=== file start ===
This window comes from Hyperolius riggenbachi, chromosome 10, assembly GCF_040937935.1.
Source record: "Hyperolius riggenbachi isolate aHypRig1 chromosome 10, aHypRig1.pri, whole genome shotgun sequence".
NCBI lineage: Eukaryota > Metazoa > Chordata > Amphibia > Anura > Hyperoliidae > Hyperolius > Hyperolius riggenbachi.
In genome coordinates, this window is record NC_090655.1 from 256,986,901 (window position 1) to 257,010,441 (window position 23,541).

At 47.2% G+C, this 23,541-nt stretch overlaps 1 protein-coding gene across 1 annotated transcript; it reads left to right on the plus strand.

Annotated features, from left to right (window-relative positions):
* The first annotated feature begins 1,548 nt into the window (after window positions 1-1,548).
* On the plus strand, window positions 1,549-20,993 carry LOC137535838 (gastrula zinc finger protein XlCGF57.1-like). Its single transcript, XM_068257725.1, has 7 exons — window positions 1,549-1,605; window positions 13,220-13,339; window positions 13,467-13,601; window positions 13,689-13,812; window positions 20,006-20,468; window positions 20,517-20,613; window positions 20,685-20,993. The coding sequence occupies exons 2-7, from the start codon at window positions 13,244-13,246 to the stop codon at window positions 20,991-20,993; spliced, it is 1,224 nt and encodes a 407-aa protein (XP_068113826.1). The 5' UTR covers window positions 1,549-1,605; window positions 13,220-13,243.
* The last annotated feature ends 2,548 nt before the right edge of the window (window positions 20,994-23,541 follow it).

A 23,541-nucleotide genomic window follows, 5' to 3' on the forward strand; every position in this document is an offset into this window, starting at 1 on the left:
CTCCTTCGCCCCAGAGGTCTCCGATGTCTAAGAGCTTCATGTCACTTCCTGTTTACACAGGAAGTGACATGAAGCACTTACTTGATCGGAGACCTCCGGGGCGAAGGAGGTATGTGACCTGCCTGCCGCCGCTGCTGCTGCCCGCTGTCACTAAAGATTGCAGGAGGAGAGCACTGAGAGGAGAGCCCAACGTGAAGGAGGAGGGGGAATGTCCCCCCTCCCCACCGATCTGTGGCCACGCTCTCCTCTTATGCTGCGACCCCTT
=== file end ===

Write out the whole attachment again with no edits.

This window comes from Hyperolius riggenbachi, chromosome 10, assembly GCF_040937935.1.
Source record: "Hyperolius riggenbachi isolate aHypRig1 chromosome 10, aHypRig1.pri, whole genome shotgun sequence".
NCBI lineage: Eukaryota > Metazoa > Chordata > Amphibia > Anura > Hyperoliidae > Hyperolius > Hyperolius riggenbachi.
In genome coordinates, this window is record NC_090655.1 from 256,986,901 (window position 1) to 257,010,441 (window position 23,541).

At 47.2% G+C, this 23,541-nt stretch overlaps 1 protein-coding gene across 1 annotated transcript; it reads left to right on the plus strand.

Annotated features, from left to right (window-relative positions):
* The first annotated feature begins 1,548 nt into the window (after window positions 1-1,548).
* On the plus strand, window positions 1,549-20,993 carry LOC137535838 (gastrula zinc finger protein XlCGF57.1-like). Its single transcript, XM_068257725.1, has 7 exons — window positions 1,549-1,605; window positions 13,220-13,339; window positions 13,467-13,601; window positions 13,689-13,812; window positions 20,006-20,468; window positions 20,517-20,613; window positions 20,685-20,993. The coding sequence occupies exons 2-7, from the start codon at window positions 13,244-13,246 to the stop codon at window positions 20,991-20,993; spliced, it is 1,224 nt and encodes a 407-aa protein (XP_068113826.1). The 5' UTR covers window positions 1,549-1,605; window positions 13,220-13,243.
* The last annotated feature ends 2,548 nt before the right edge of the window (window positions 20,994-23,541 follow it).

A 23,541-nucleotide genomic window follows, 5' to 3' on the forward strand; every position in this document is an offset into this window, starting at 1 on the left:
CTCCTTCGCCCCAGAGGTCTCCGATGTCTAAGAGCTTCATGTCACTTCCTGTTTACACAGGAAGTGACATGAAGCACTTACTTGATCGGAGACCTCCGGGGCGAAGGAGGTATGTGACCTGCCTGCCGCCGCTGCTGCTGCCCGCTGTCACTAAAGATTGCAGGAGGAGAGCACTGAGAGGAGAGCCCAACGTGAAGGAGGAGGGGGAATGTCCCCCCTCCCCACCGATCTGTGGCCACGCTCTCCTCTTATGCTGCGACCCCTT